If you go into a gallery in Southwest Florida, for example, you’ll see a lot of fish and birds, or things like that. I don’t necessarily do that type of work. I respect people that do it well. [In] contemporary studies, I do textile and surface design. I have prints like florals. I recently painted a group of roses close up in acrylic, which I don’t usually use. It’s contemporary, but it’s not disturbing and it’s pretty. I find that people usually gravitate towards things that make them feel good: sunsets and flowers. If I was going to paint something like “Oh, I really want to sell this piece” – and the last thing I want to do is pander – but if I was in that mindset or in a commission, I would stay within areas that people feel comfortable with.

Tell me about your other contemporary art.

I have videos with machines and words like “Consume, Conform, Obey.” We were just talking about the type of art people would like to be around. That’s an example of the type of art that disturbs people. I try to identify problems and then I would express that mostly in my Modern Times series on social and political issues. I also try to come up with solutions, which I express in the New Earth series. It’s a hopeful and positive future for people based on universal love and brotherhood. It’s important as an artist to convey things, but it’s also important to have solutions.

Which medium is or was the most challenging for you to work with?

I work in a lot of media [including] 3D sculptural work, LEDS, polyester resins… Resins are very challenging to work to work with. I do sculptures in clay and then make casts and molds. Using any of the media well and to gain some level of mastery, whether it’s oil paint or pastel, is all a challenge.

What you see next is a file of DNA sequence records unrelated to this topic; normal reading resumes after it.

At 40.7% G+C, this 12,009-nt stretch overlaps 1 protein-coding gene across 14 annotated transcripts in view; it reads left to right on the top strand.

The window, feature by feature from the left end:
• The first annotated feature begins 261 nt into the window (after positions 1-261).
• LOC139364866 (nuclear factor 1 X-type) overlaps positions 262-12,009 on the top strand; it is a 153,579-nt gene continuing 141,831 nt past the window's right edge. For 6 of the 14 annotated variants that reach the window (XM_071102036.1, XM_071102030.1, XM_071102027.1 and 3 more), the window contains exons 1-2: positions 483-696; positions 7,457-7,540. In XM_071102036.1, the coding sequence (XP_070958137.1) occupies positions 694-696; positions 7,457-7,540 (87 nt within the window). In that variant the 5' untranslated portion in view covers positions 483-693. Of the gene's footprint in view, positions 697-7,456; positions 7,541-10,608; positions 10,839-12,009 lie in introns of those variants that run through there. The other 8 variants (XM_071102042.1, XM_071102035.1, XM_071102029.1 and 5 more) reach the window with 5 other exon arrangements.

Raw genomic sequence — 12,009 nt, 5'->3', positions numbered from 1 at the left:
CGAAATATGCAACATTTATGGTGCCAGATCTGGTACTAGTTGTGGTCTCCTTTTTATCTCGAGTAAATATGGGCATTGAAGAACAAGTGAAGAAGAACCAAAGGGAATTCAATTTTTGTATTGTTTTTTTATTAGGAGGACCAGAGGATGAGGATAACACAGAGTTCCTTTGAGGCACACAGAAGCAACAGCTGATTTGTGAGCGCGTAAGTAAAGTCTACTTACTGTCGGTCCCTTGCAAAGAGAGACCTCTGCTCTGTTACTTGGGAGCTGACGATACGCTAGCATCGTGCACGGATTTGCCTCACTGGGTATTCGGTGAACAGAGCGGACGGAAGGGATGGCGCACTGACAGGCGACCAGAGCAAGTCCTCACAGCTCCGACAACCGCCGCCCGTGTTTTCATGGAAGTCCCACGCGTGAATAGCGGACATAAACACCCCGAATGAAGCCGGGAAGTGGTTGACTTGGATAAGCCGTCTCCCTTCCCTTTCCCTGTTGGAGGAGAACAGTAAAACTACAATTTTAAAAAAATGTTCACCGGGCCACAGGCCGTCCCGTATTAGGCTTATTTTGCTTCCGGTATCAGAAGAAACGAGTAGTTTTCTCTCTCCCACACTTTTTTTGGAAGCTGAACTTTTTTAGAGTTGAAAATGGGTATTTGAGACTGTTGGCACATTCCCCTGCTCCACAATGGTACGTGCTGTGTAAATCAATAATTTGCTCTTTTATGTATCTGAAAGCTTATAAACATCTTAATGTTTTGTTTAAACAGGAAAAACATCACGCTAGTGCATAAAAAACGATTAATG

I saw your kitchen pieces. I liked the one saying “Rise and Shine.”

Those are all digital illustrations on the computer with the rooster and rise and shine. [Laughs] Everybody loves that, coffee –

They’re great conversation starters.

I tell you something, that’s why I put them together. Everyone should have at least one.

In school, I knew a composition was done pretty much when the teacher said what the deadline was. How do you know when a landscape painting is finished?

Tongue in cheek, when you’re sick of it. But generally, the way I work is I will start a piece and get pretty well into it. I’ll get bored with it , and I’ll work on something else I have. Many artists work this way. I’m still looking at that [first] piece, like what do I want to do, how do I want to proceed, and what things I want to add. Then it hits you and you feel motivated to go back and finish. What I think is important, and other artists may feel the same way, is that you don’t want to over-paint and be fussy. It’s okay to leave things and not go in with a magnifying glass to finish every brush hair. That’s when I know it’s done.

What gives you the most joy as an artist?